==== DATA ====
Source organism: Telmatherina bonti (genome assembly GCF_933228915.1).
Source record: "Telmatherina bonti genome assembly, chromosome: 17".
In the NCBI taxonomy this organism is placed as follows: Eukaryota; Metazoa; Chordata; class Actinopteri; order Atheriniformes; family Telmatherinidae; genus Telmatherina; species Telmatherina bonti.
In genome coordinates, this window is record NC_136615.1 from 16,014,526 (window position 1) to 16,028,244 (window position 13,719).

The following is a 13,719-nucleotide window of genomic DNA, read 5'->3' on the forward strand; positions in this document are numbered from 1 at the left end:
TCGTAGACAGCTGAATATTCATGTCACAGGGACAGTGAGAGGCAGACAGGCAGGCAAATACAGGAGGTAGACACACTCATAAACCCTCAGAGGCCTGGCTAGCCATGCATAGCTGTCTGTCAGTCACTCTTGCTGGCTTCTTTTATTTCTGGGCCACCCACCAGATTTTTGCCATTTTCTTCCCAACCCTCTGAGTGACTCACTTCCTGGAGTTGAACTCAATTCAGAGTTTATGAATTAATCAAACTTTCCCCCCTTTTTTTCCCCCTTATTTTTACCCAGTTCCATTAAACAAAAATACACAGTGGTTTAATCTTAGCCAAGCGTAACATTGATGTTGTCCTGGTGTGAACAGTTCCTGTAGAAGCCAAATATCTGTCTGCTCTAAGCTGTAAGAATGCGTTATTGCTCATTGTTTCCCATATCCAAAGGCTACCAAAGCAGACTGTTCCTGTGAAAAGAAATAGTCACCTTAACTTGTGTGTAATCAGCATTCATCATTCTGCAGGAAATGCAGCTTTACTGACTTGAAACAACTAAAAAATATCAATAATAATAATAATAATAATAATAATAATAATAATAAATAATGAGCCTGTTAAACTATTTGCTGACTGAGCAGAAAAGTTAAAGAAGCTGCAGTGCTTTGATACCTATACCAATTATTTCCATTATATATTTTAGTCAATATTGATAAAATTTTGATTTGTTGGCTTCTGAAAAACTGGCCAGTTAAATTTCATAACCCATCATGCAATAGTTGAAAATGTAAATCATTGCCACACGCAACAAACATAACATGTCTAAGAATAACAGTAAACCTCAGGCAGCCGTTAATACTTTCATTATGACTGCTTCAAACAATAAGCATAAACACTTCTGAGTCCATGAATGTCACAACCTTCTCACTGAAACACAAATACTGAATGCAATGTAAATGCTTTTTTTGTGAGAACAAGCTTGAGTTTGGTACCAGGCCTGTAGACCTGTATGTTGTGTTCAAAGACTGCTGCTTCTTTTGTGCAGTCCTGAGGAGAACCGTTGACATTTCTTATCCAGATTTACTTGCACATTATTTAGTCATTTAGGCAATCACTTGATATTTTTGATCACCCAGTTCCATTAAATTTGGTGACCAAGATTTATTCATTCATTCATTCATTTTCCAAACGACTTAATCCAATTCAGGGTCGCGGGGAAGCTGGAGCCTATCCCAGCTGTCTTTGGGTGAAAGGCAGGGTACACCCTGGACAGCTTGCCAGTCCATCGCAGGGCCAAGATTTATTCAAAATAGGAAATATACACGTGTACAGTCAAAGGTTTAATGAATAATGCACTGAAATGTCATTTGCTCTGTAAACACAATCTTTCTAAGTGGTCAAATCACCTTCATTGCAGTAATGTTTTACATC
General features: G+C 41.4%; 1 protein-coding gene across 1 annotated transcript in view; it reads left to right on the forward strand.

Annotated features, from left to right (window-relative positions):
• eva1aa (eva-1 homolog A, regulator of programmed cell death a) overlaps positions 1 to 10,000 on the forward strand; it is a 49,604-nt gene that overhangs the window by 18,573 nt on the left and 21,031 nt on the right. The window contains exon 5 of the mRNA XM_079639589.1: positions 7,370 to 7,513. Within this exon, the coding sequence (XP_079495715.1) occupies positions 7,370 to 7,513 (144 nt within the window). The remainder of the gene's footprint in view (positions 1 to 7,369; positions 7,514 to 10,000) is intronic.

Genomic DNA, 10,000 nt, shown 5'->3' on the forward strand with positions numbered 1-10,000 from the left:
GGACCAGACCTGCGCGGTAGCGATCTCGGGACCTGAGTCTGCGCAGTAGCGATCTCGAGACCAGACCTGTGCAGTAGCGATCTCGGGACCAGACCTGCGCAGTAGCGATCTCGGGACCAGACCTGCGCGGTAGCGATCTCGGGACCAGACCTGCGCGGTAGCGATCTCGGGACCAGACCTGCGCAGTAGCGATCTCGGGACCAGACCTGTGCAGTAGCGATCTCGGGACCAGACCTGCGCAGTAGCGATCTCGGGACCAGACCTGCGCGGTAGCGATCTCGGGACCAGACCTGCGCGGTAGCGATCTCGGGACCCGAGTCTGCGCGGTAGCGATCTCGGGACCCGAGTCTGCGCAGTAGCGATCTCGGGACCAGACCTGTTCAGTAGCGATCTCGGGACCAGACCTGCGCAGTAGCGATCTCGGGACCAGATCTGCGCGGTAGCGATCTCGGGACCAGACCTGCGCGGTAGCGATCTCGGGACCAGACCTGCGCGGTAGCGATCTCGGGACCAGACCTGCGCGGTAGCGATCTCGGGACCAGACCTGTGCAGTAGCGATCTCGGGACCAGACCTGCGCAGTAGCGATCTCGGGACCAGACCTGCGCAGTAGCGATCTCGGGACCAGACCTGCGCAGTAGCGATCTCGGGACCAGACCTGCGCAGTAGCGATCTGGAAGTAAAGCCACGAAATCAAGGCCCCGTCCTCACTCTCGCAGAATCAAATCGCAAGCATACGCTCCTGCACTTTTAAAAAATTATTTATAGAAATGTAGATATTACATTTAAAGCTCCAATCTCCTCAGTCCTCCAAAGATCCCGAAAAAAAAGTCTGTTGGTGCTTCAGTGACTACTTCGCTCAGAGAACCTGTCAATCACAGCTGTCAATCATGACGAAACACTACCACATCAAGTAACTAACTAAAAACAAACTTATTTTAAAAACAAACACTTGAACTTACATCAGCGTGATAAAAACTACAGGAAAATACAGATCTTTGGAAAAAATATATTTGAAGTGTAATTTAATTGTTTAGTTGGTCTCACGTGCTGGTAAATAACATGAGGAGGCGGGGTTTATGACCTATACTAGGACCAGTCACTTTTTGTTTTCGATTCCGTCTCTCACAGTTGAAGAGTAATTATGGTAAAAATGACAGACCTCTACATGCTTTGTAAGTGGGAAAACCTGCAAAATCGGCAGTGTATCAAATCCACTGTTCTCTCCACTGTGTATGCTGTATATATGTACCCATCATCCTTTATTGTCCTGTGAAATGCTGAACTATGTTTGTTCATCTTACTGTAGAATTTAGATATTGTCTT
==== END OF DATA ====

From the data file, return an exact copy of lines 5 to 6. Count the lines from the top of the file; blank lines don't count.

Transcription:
The following is a 13,719-nucleotide window of genomic DNA, read 5'->3' on the forward strand; positions in this document are numbered from 1 at the left end:
TCGTAGACAGCTGAATATTCATGTCACAGGGACAGTGAGAGGCAGACAGGCAGGCAAATACAGGAGGTAGACACACTCATAAACCCTCAGAGGCCTGGCTAGCCATGCATAGCTGTCTGTCAGTCACTCTTGCTGGCTTCTTTTATTTCTGGGCCACCCACCAGATTTTTGCCATTTTCTTCCCAACCCTCTGAGTGACTCACTTCCTGGAGTTGAACTCAATTCAGAGTTTATGAATTAATCAAACTTTCCCCCCTTTTTTTCCCCCTTATTTTTACCCAGTTCCATTAAACAAAAATACACAGTGGTTTAATCTTAGCCAAGCGTAACATTGATGTTGTCCTGGTGTGAACAGTTCCTGTAGAAGCCAAATATCTGTCTGCTCTAAGCTGTAAGAATGCGTTATTGCTCATTGTTTCCCATATCCAAAGGCTACCAAAGCAGACTGTTCCTGTGAAAAGAAATAGTCACCTTAACTTGTGTGTAATCAGCATTCATCATTCTGCAGGAAATGCAGCTTTACTGACTTGAAACAACTAAAAAATATCAATAATAATAATAATAATAATAATAATAATAATAATAAATAATGAGCCTGTTAAACTATTTGCTGACTGAGCAGAAAAGTTAAAGAAGCTGCAGTGCTTTGATACCTATACCAATTATTTCCATTATATATTTTAGTCAATATTGATAAAATTTTGATTTGTTGGCTTCTGAAAAACTGGCCAGTTAAATTTCATAACCCATCATGCAATAGTTGAAAATGTAAATCATTGCCACACGCAACAAACATAACATGTCTAAGAATAACAGTAAACCTCAGGCAGCCGTTAATACTTTCATTATGACTGCTTCAAACAATAAGCATAAACACTTCTGAGTCCATGAATGTCACAACCTTCTCACTGAAACACAAATACTGAATGCAATGTAAATGCTTTTTTTGTGAGAACAAGCTTGAGTTTGGTACCAGGCCTGTAGACCTGTATGTTGTGTTCAAAGACTGCTGCTTCTTTTGTGCAGTCCTGAGGAGAACCGTTGACATTTCTTATCCAGATTTACTTGCACATTATTTAGTCATTTAGGCAATCACTTGATATTTTTGATCACCCAGTTCCATTAAATTTGGTGACCAAGATTTATTCATTCATTCATTCATTTTCCAAACGACTTAATCCAATTCAGGGTCGCGGGGAAGCTGGAGCCTATCCCAGCTGTCTTTGGGTGAAAGGCAGGGTACACCCTGGACAGCTTGCCAGTCCATCGCAGGGCCAAGATTTATTCAAAATAGGAAATATACACGTGTACAGTCAAAGGTTTAATGAATAATGCACTGAAATGTCATTTGCTCTGTAAACACAATCTTTCTAAGTGGTCAAATCACCTTCATTGCAGTAATGTTTTACATC